There are four pillars of PRRS control. You must apply all four in order to successfully control PRRS. In this blog we discuss how diagnostics and monitoring can be used to help with PRRS control.
Pillar Number Three: Diagnostics and Monitoring
PRRS diagnostic testing is a very complicated topic; however, it is useful for producers to understand the basics of techniques involved and why PRRS diagnostics are important.
Firstly why do we need PRRS diagnostics?
If we suspect a PRRS negative herd has become PRRS positive
If we think PRRS might be responsible for disease outbreaks in a known PRRS positive herd
To show where PRRS is circulating and causing problems in an unstable herd
Monitoring changes in PRRS strain
Broadly speaking there are two approaches to determining the presence of PRRS in pigs:
1. DETECTION OF THE VIRUS
This can be done by looking for the virus in samples of body tissue, blood or saliva (rope testing).
2. DETECTION OF ANTIBODY
Antibodies show that the pig has been exposed to a PRRS virus. You can detect antibodies in blood or saliva samples.
Positive antibody results could show that:
The pig has been exposed to PRRS disease……. or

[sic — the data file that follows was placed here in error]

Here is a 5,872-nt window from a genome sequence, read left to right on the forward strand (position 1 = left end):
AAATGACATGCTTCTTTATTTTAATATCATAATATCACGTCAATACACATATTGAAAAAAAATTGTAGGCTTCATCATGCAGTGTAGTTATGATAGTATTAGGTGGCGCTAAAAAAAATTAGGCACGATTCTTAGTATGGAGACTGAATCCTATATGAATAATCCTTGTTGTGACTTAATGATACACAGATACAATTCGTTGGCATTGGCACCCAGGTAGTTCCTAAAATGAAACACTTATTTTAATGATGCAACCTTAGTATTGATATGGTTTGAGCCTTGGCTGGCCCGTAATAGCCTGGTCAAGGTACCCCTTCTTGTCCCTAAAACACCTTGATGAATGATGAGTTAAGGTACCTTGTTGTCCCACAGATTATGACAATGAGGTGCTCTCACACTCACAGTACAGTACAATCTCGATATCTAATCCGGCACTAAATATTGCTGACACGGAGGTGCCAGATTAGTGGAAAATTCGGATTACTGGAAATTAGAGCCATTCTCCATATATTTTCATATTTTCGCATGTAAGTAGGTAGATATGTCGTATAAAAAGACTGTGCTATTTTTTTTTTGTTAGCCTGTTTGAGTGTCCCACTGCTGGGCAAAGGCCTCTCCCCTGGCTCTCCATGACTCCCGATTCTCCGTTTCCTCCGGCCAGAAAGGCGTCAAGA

The pig has been vaccinated against PRRS……. or
Both of the above!
Negative antibody results can be equally tricky! Negative results could show that:
Pigs are not infected with PRRS……. or
Pigs have not yet had time to produce antibodies against PRRS (antibody production can take a couple of weeks)
PRRS diagnostics can be tricky, and sometimes expensive. But they are a really important tool to understanding the PRRS situation in your herd, and the PRRS situation must first be understood before it can be properly managed.
For further information please contact Zoetis UK Limited, Walton Oaks, Dorking Road, Tadworth, Surrey KT20 7NS. www.zoetis.co.uk Customer Support: 0845 300 8034. Use medicines responsibly (www.noah.co.uk/responsible). Date of preparation: January 2018. AH049/18
Laura graduated from the Royal Veterinary College in 2009; after her veterinary degree she went to the University of Nottingham to undertake a PhD specialising in enteric disease of the young pig. After being awarded her PhD Laura spent a very enjoyable three years in a specialist pig practice in the South West of England. She then took the leap into Industry and joined the Zoetis pig team in September 2016.
She decided on specialising in pigs before qualifying as a vet and has not looked back since; she is very passionate about welfare and the success of British Pig Farming!
In her free time Laura is also passionate about good food and wine, fortunately the eating and drinking is balanced out by the love of walking, trips to the gym and Sunday morning runs.